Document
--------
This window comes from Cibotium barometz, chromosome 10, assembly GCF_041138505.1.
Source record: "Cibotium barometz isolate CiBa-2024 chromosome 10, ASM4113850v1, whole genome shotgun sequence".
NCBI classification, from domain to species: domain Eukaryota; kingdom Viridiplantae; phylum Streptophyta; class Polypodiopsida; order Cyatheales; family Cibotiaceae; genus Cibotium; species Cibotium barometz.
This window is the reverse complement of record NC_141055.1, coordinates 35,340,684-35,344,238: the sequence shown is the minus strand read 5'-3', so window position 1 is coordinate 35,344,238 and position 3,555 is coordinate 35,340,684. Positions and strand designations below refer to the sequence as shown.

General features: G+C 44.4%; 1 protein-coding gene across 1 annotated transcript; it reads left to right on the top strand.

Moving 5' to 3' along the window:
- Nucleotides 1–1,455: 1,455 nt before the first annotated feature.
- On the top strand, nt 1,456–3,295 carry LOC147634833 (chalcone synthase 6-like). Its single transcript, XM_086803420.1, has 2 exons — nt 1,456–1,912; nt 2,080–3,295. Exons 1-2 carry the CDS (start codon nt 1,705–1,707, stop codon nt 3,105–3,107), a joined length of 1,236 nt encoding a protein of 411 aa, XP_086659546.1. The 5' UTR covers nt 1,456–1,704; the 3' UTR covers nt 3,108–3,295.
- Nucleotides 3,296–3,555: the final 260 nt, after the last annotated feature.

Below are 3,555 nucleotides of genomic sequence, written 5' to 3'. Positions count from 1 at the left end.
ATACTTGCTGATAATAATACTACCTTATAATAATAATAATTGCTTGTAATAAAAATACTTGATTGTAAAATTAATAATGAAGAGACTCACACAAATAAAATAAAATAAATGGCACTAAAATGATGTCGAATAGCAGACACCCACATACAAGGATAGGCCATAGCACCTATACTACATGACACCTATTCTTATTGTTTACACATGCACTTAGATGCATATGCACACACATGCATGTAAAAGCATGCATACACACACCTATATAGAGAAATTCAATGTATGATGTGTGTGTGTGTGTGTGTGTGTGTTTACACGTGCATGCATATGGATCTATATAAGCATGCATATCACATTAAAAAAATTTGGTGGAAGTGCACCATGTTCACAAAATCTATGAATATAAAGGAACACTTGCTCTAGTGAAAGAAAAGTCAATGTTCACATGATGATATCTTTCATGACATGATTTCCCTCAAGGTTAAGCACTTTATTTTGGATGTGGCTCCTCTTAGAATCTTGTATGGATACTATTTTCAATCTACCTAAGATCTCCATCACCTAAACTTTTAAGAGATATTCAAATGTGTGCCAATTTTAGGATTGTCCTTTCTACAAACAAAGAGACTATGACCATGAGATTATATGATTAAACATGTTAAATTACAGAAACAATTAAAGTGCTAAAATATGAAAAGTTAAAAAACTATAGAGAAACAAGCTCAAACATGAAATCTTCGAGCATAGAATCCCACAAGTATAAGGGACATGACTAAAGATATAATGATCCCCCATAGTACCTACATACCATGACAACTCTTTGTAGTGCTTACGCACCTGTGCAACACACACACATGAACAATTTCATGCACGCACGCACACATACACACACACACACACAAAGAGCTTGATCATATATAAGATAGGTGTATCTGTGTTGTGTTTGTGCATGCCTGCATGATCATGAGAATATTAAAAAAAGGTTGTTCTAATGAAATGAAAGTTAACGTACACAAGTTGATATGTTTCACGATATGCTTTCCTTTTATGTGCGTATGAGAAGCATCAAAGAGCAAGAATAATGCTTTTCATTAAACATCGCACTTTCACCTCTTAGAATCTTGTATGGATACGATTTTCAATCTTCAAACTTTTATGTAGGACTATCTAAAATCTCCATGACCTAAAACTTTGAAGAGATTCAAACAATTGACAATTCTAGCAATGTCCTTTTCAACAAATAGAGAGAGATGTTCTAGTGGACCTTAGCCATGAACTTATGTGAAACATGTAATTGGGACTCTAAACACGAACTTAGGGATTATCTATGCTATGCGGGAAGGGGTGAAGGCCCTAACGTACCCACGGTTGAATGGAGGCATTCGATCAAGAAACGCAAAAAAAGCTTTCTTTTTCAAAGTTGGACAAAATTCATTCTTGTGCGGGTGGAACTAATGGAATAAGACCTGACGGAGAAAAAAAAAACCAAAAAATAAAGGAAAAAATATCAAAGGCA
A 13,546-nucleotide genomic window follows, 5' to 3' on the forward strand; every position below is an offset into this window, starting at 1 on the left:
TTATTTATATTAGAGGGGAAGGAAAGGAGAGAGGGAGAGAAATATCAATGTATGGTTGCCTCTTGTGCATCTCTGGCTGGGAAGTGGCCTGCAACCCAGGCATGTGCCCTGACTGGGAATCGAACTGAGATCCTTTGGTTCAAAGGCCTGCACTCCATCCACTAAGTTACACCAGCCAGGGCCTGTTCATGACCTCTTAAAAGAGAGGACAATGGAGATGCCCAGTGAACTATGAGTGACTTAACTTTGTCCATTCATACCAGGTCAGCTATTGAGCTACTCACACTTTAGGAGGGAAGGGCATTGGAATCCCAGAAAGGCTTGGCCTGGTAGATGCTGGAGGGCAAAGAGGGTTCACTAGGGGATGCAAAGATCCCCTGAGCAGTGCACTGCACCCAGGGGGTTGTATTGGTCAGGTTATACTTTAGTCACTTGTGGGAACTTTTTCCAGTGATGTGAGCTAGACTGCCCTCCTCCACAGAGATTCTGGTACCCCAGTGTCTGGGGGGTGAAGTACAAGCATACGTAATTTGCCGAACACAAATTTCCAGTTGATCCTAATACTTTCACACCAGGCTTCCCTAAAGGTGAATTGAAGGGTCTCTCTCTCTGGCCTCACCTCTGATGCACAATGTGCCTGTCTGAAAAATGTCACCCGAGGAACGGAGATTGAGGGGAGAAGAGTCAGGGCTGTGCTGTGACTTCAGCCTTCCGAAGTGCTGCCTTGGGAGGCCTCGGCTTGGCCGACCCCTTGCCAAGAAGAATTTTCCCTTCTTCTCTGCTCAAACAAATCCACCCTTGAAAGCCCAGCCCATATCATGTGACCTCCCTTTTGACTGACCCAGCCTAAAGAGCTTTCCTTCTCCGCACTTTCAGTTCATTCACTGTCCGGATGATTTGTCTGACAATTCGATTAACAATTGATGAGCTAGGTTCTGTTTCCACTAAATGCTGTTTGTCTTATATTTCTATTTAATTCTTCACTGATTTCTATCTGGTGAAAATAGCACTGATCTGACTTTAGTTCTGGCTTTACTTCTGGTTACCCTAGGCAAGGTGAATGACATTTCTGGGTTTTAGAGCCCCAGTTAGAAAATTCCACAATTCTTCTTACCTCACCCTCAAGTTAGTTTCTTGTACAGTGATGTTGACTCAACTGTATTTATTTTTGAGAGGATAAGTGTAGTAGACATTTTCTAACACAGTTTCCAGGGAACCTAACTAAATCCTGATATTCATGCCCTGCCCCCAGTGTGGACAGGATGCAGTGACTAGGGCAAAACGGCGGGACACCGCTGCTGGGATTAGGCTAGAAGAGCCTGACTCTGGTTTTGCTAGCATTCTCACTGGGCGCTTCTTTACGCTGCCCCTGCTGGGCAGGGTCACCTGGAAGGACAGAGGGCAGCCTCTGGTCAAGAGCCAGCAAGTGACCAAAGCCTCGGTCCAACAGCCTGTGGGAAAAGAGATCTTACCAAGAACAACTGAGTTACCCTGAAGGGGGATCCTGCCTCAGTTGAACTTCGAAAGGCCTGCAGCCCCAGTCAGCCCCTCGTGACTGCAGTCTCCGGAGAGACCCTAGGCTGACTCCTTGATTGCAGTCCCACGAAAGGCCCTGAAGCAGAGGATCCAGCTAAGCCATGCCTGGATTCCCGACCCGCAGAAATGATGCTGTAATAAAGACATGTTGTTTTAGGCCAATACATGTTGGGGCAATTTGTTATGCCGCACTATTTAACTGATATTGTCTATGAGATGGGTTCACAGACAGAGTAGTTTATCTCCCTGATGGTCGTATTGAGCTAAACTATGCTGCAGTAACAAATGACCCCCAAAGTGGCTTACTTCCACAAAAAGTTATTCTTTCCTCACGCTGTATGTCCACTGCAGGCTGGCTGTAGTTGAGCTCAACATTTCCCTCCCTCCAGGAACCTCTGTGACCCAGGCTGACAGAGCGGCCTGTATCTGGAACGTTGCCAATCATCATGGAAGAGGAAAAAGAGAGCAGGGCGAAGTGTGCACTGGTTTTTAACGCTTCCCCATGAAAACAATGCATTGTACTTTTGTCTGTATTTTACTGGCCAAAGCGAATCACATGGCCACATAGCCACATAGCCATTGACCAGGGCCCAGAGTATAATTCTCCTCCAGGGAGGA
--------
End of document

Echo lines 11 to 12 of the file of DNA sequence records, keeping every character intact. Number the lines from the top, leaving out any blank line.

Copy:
ATACTTGCTGATAATAATACTACCTTATAATAATAATAATTGCTTGTAATAAAAATACTTGATTGTAAAATTAATAATGAAGAGACTCACACAAATAAAATAAAATAAATGGCACTAAAATGATGTCGAATAGCAGACACCCACATACAAGGATAGGCCATAGCACCTATACTACATGACACCTATTCTTATTGTTTACACATGCACTTAGATGCATATGCACACACATGCATGTAAAAGCATGCATACACACACCTATATAGAGAAATTCAATGTATGATGTGTGTGTGTGTGTGTGTGTGTGTTTACACGTGCATGCATATGGATCTATATAAGCATGCATATCACATTAAAAAAATTTGGTGGAAGTGCACCATGTTCACAAAATCTATGAATATAAAGGAACACTTGCTCTAGTGAAAGAAAAGTCAATGTTCACATGATGATATCTTTCATGACATGATTTCCCTCAAGGTTAAGCACTTTATTTTGGATGTGGCTCCTCTTAGAATCTTGTATGGATACTATTTTCAATCTACCTAAGATCTCCATCACCTAAACTTTTAAGAGATATTCAAATGTGTGCCAATTTTAGGATTGTCCTTTCTACAAACAAAGAGACTATGACCATGAGATTATATGATTAAACATGTTAAATTACAGAAACAATTAAAGTGCTAAAATATGAAAAGTTAAAAAACTATAGAGAAACAAGCTCAAACATGAAATCTTCGAGCATAGAATCCCACAAGTATAAGGGACATGACTAAAGATATAATGATCCCCCATAGTACCTACATACCATGACAACTCTTTGTAGTGCTTACGCACCTGTGCAACACACACACATGAACAATTTCATGCACGCACGCACACATACACACACACACACACAAAGAGCTTGATCATATATAAGATAGGTGTATCTGTGTTGTGTTTGTGCATGCCTGCATGATCATGAGAATATTAAAAAAAGGTTGTTCTAATGAAATGAAAGTTAACGTACACAAGTTGATATGTTTCACGATATGCTTTCCTTTTATGTGCGTATGAGAAGCATCAAAGAGCAAGAATAATGCTTTTCATTAAACATCGCACTTTCACCTCTTAGAATCTTGTATGGATACGATTTTCAATCTTCAAACTTTTATGTAGGACTATCTAAAATCTCCATGACCTAAAACTTTGAAGAGATTCAAACAATTGACAATTCTAGCAATGTCCTTTTCAACAAATAGAGAGAGATGTTCTAGTGGACCTTAGCCATGAACTTATGTGAAACATGTAATTGGGACTCTAAACACGAACTTAGGGATTATCTATGCTATGCGGGAAGGGGTGAAGGCCCTAACGTACCCACGGTTGAATGGAGGCATTCGATCAAGAAACGCAAAAAAAGCTTTCTTTTTCAAAGTTGGACAAAATTCATTCTTGTGCGGGTGGAACTAATGGAATAAGACCTGACGGAGAAAAAAAAAACCAAAAAATAAAGGAAAAAATATCAAAGGCA
A 13,546-nucleotide genomic window follows, 5' to 3' on the forward strand; every position below is an offset into this window, starting at 1 on the left: